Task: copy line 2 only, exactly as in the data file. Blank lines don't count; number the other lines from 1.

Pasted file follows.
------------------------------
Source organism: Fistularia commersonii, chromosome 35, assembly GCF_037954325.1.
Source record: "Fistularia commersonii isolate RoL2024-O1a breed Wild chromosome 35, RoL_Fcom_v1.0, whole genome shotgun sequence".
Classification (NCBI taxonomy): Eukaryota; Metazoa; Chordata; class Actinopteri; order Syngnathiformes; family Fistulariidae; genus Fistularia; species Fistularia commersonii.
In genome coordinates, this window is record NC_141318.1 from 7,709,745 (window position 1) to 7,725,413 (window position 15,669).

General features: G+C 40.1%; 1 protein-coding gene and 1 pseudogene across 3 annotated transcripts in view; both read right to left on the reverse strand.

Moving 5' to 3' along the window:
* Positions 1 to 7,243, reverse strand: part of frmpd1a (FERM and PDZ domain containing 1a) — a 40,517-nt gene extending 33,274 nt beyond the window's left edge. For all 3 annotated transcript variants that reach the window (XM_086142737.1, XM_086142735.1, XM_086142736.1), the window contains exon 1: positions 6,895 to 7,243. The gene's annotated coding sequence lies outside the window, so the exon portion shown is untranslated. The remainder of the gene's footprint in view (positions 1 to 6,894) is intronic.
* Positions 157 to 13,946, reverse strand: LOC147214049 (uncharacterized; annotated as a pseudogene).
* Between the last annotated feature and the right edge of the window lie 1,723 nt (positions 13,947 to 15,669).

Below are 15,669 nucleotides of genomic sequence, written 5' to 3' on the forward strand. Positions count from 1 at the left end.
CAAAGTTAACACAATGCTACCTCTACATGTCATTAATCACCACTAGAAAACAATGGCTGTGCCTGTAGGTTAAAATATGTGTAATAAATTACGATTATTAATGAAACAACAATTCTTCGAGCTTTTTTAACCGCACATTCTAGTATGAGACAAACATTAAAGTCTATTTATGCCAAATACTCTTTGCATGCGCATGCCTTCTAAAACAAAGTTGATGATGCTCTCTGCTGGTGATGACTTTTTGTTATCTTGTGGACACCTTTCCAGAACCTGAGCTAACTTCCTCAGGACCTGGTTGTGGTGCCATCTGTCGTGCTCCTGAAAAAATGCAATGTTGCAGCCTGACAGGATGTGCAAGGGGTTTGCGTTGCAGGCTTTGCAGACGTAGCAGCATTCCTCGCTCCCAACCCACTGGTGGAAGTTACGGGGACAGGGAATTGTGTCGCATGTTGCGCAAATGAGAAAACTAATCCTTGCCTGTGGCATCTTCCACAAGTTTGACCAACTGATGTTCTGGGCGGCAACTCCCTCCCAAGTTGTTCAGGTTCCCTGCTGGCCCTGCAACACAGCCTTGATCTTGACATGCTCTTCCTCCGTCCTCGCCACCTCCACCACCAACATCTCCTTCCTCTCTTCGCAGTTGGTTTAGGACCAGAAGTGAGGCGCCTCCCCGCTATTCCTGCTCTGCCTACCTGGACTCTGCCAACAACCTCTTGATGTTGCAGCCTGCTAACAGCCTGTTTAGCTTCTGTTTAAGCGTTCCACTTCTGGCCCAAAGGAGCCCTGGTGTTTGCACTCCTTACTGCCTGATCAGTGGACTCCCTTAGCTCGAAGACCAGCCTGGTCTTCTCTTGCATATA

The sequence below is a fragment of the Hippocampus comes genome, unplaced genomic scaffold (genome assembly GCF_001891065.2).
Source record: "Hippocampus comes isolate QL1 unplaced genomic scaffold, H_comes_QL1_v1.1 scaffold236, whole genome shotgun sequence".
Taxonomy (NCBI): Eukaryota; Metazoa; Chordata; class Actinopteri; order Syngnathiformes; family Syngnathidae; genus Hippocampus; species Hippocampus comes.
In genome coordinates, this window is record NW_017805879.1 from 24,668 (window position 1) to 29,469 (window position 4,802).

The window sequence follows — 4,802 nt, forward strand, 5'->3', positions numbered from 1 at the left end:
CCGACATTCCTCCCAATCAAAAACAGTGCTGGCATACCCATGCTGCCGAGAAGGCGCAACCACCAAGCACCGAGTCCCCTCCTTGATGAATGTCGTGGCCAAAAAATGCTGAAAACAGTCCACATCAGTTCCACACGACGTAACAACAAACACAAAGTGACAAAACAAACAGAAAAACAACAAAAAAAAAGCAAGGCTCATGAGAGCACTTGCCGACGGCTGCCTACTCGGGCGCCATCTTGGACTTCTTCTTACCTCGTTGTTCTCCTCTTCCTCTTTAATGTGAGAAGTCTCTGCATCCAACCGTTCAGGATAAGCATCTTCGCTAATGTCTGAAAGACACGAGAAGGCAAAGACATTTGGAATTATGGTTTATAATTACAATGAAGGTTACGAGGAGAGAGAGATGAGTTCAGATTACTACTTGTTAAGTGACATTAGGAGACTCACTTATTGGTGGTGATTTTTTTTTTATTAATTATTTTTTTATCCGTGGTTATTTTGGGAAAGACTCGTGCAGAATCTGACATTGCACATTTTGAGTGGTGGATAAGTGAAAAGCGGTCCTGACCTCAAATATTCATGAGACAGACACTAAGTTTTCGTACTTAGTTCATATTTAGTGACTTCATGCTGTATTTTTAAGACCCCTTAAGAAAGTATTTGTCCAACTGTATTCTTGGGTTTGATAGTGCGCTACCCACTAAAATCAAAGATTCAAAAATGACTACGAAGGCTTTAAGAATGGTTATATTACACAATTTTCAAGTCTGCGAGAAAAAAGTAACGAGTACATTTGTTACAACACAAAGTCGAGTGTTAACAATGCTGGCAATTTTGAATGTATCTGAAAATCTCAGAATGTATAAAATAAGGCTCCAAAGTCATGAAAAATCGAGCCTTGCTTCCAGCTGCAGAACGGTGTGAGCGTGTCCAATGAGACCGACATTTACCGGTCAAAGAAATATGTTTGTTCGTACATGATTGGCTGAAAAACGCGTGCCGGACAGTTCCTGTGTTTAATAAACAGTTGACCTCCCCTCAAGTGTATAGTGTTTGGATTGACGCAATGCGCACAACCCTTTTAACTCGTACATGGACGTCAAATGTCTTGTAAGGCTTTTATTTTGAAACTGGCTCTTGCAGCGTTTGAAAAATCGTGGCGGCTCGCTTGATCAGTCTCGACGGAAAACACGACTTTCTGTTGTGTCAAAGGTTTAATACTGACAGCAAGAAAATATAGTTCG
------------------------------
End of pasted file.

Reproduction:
Source record: "Fistularia commersonii isolate RoL2024-O1a breed Wild chromosome 35, RoL_Fcom_v1.0, whole genome shotgun sequence".